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Telemachus’ Fantasy

by Louise Glück


Sometimes I wonder about my father’s
years on those islands: why
was he so attractive
to women? He was in straits then, I suppose
desperate. I believe
women like to see a man
still whole, still standing, but
about to go to pieces: such
disintegration reminds them
of passion. I think of them as living
their whole lives
completely undressed. It must have
dazzled him, I think, women
so much younger than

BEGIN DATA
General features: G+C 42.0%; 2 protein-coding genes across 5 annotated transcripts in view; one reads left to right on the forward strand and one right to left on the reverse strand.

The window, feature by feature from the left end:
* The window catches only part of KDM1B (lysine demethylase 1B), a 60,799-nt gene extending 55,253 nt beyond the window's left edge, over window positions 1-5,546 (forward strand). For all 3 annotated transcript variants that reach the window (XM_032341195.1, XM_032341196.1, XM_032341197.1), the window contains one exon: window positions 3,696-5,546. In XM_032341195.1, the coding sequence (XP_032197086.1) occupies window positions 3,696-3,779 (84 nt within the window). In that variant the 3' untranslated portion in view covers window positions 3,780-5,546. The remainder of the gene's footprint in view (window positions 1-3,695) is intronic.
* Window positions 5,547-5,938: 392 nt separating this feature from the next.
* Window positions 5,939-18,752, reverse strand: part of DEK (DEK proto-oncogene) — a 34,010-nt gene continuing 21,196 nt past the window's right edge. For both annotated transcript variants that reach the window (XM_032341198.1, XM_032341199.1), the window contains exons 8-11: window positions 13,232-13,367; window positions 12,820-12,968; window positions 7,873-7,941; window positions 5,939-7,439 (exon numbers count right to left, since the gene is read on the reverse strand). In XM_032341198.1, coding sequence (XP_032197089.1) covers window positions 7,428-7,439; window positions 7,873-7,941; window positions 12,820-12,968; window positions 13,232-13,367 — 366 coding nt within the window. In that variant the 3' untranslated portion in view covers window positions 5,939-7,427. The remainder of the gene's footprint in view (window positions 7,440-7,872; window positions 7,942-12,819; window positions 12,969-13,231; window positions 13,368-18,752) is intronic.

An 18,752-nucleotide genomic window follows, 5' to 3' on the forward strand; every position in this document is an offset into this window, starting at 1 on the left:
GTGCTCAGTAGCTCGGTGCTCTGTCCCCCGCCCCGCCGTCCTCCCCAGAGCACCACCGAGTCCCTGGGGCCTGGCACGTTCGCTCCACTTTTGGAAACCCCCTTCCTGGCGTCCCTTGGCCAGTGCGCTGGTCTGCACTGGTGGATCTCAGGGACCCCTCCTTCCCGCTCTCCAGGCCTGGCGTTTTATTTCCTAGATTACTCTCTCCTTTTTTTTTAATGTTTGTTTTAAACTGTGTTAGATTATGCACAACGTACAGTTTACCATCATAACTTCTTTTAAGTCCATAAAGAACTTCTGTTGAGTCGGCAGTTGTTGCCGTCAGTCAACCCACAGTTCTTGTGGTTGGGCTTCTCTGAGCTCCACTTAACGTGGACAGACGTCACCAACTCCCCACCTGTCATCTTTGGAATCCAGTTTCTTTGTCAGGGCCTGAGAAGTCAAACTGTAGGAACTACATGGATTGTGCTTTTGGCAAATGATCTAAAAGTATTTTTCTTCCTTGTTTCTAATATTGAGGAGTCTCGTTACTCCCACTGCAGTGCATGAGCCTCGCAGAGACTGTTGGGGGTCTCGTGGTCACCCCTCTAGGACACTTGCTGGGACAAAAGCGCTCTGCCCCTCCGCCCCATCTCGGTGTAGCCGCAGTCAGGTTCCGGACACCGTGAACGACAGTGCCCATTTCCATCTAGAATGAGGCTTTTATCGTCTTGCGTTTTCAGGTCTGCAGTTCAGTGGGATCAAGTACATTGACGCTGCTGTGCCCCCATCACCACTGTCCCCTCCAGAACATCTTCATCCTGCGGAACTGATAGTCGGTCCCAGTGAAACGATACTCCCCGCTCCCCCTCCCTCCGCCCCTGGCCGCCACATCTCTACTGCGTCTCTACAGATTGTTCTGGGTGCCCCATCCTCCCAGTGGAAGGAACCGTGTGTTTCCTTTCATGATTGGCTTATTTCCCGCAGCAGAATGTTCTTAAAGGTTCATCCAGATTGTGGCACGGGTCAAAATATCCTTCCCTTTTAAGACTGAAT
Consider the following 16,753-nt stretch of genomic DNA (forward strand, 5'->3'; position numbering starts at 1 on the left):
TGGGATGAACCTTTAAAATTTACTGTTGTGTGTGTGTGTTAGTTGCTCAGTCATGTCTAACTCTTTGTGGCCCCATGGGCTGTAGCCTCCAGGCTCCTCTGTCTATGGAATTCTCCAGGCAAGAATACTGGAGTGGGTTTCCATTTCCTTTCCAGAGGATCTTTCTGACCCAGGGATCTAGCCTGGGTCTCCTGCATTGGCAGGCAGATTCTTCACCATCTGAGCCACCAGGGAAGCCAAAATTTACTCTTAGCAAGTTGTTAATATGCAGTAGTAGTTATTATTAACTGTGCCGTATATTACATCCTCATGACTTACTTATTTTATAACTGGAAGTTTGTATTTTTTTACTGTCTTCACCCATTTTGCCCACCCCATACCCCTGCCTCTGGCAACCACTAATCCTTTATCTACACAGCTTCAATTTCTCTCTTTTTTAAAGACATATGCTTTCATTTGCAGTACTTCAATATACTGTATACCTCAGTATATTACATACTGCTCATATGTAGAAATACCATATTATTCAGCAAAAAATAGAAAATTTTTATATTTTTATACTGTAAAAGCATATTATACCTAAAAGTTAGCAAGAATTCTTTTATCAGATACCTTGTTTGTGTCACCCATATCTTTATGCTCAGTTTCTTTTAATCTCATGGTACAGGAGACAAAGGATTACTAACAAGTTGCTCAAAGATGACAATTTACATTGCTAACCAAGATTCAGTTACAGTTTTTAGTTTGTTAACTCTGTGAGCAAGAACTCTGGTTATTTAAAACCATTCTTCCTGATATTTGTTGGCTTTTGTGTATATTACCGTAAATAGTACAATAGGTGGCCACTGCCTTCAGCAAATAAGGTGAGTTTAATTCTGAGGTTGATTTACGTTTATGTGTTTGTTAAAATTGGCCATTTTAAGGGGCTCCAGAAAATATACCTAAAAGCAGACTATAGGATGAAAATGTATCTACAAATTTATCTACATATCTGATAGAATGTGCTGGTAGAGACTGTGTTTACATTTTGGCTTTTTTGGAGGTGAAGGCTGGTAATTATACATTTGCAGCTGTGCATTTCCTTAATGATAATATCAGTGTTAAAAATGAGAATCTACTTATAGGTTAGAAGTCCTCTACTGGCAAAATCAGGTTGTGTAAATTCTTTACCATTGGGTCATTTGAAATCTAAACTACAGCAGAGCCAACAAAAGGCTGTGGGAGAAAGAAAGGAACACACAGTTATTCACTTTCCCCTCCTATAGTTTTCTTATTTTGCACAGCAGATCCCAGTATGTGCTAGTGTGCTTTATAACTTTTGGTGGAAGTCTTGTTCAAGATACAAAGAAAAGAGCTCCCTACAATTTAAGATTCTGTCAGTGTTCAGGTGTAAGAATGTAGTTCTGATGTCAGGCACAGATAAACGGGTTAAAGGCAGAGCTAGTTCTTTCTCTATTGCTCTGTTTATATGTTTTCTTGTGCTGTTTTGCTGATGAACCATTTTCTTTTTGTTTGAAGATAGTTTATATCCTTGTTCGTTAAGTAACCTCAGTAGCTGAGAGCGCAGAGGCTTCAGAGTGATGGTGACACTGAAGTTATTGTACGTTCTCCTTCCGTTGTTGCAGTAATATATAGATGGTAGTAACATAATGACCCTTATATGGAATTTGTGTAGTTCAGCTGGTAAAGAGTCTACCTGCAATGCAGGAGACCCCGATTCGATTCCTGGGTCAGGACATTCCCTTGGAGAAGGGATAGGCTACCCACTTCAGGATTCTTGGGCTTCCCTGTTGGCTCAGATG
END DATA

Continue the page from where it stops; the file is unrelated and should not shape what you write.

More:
he was evidently
wild for him, ready
to do anything he wished. Is it
fortunate to encounter circumstances
so responsive to one’s own will, to live
so many years
unquestioned, unthwarted? One
would have to believe oneself
entirely good or worthy. I
suppose in time either
one becomes a monster or
the beloved sees what one is. I never
wish for my father’s life
nor have I any idea
what he sacrificed
to survive that moment. Less dangerous
to believe he was drawn to them
and so stayed
to see who they were. I think, though,
as an imaginative man
to some extent he
became who they were.


Louise Glück’s most recent book is a collection of essays, Proofs and Theories (Ecco, 1995). A new collection of her poetry is due out in 1996.

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